There is something terrifying about the remoteness of an uninhabited mountain range, where human tracks are scarce and well off the cell phone coverage maps. Yet, they remain inevitably attractive locales to vacationing extreme snowboarders, and of course, covert military science agencies. This is obviously why the team behind Cold Prey (Sundland & Lyngner, 2006) selected the Jotunheimen mountain region in south Norway as the setting of their blood feast, in which we follow a group of young snowboarders in pursuit of fresh powder and the ultimate rush. However, the thrill hunters become the hunted as they are pursued and killed one by one by a madman, somehow surviving in the secluded mountains, in a revenge-fueled rage. Here, we are faced with the classic terrors of a raging madman, hell-bent on mercilessly ripping apart the nubile bodies of our helpless protagonists. This award-winning film is an excellent, though rather humourless, example of the power of a formulaic slasher to excite our spines and raise our neck-hairs.
The mystery and terror of secluded mountain regions, too, must have been the motivation for the setting of Ice Spiders (Colichman et al., 2007), in which a military experiment in genetic mutation goes awry and a group of hapless snowboarders are faced with monstrous -- and colourful! -- computer-generated spiders hunting and eating the flesh of unsuspecting vacationers. A battle with the spiders is ‘heroically’ championed by a washed-up skier who shows everybody, especially the rigid scientists, that sometimes you just have to think with your guts and ignore all that is reasonable and logical.
In addition to the shared setting, these two films both conjure strong emotions in their viewers, but for different reasons. To understand how a film is capable of inducing such emotions, we must visit the scheme by Russell (1980) (provided below), which maps human emotions in two dimensions using a continuum of arousal (aroused --> not aroused) and pleasantness (pleasant --> unpleasant) to define various emotional states. Cold Prey is a smart, effective, slasher, able to thrill and terrorize the viewer. The music, pace, and atmosphere are all arousing enough, and combined with ruthless slaughter, they are unpleasant enough to actually induce fear. Ice Spiders, on the other hand, is hardly arousing but it is chock-full of unpleasant stimulation -- all the gore is in broad daylight, the dialogue seems like it was written by a kid at bible camp, and the spiders look terrible, but not in the intended sense. This combination makes the viewer disgusted with themselves at best for continuing to watch, and most definitely saddened by the antics unfolding. These two films are certainly not alone in their abilities to induce a change in the emotional state of the viewer, but together they illustrate the importance of coordinating the arousing stimulation in creating an effective horrific experience.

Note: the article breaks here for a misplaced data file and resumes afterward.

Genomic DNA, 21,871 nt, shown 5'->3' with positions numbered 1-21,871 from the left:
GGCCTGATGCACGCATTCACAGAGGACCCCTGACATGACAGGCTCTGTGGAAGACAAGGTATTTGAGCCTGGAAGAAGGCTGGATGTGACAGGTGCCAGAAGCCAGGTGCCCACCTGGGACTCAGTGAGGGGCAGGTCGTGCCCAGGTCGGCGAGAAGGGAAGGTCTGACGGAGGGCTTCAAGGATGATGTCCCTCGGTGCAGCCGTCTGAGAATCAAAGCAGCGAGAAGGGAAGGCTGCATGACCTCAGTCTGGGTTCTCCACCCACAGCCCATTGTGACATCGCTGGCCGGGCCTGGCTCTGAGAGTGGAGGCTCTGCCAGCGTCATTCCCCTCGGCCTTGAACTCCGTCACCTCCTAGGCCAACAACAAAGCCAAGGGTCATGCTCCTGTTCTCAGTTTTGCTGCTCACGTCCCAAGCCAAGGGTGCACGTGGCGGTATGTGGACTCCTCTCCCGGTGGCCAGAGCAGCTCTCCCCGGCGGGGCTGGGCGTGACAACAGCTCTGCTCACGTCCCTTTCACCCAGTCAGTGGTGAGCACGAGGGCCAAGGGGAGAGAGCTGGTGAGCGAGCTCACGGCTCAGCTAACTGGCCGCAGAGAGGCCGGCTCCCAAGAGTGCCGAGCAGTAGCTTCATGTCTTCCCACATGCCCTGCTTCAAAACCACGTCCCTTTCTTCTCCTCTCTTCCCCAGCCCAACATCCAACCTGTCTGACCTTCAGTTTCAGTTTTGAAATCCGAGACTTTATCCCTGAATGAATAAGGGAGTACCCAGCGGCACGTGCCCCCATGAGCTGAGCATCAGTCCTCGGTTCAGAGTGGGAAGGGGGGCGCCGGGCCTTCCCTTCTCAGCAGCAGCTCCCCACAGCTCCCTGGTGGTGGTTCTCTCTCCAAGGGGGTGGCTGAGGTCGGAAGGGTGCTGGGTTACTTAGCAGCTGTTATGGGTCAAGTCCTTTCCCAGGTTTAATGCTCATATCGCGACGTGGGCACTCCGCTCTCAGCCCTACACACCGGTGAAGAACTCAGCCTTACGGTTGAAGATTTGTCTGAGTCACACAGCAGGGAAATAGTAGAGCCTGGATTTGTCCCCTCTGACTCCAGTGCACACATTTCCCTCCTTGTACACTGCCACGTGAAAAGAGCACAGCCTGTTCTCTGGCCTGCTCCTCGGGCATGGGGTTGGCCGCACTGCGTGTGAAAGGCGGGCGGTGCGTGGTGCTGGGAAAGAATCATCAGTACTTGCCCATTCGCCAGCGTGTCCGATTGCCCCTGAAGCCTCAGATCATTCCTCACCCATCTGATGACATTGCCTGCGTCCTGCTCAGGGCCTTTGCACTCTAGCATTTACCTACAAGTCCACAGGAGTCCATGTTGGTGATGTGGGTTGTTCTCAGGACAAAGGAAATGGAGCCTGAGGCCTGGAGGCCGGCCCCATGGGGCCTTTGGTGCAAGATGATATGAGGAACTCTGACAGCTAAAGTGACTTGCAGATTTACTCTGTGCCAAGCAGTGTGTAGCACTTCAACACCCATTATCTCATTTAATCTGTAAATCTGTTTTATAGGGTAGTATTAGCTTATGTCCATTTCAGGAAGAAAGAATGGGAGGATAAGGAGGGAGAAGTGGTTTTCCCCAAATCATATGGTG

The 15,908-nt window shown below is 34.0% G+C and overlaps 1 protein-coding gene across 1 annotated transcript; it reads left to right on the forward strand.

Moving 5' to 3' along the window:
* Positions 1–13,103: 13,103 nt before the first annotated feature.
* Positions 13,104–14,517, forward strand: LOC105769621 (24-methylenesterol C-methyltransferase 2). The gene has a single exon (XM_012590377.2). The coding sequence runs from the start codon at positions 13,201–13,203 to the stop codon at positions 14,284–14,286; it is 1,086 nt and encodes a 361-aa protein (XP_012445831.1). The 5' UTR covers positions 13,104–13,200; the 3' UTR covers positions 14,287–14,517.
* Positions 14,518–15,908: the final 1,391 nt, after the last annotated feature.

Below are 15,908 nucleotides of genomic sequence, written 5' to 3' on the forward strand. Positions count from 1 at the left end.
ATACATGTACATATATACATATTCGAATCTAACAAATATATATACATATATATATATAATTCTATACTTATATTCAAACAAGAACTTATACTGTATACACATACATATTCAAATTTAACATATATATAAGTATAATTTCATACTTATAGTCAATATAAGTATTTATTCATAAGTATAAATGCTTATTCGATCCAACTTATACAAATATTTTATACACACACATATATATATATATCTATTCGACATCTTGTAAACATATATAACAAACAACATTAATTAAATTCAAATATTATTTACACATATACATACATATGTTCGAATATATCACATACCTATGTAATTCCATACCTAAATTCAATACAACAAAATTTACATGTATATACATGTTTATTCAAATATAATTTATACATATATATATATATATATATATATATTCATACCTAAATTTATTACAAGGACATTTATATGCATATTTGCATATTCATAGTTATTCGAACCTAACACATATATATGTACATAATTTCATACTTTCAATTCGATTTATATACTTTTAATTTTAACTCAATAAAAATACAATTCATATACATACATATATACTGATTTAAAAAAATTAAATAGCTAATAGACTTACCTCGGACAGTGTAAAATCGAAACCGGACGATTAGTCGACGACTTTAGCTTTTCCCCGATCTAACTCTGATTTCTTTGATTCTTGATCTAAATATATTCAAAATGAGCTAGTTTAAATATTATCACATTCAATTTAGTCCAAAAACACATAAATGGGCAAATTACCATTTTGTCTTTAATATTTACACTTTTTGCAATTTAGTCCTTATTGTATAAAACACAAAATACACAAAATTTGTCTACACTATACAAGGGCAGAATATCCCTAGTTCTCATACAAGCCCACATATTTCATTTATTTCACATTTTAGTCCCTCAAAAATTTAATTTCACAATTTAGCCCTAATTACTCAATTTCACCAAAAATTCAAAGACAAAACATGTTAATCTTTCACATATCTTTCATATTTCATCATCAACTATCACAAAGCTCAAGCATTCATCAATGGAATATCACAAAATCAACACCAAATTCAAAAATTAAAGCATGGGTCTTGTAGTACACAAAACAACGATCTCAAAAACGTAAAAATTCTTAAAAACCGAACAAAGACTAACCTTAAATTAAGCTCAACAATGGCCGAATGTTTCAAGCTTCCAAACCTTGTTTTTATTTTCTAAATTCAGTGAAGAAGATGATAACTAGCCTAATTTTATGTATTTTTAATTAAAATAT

Check out Cold Prey at:
Check out Ice Spiders at:
Colichman, P., Hess, A., Hess, S., Jarchow, SP., & Rosenthal, JR. (Producers), & Takacs, T. (Director). (2007). Ice Spiders [Motion picture]. USA: Sony Pictures Home Entertainment.
Russell, JA. (1980). A circumplex model of affect. Journal of Personality and Social Psychology, 39, 1161-1178.
Sundland, M., & Lyngner, M. (Producers), Uthaug, R. (Director). (2006). Cold Prey [Motion picture]. Norway: SF Norge AS.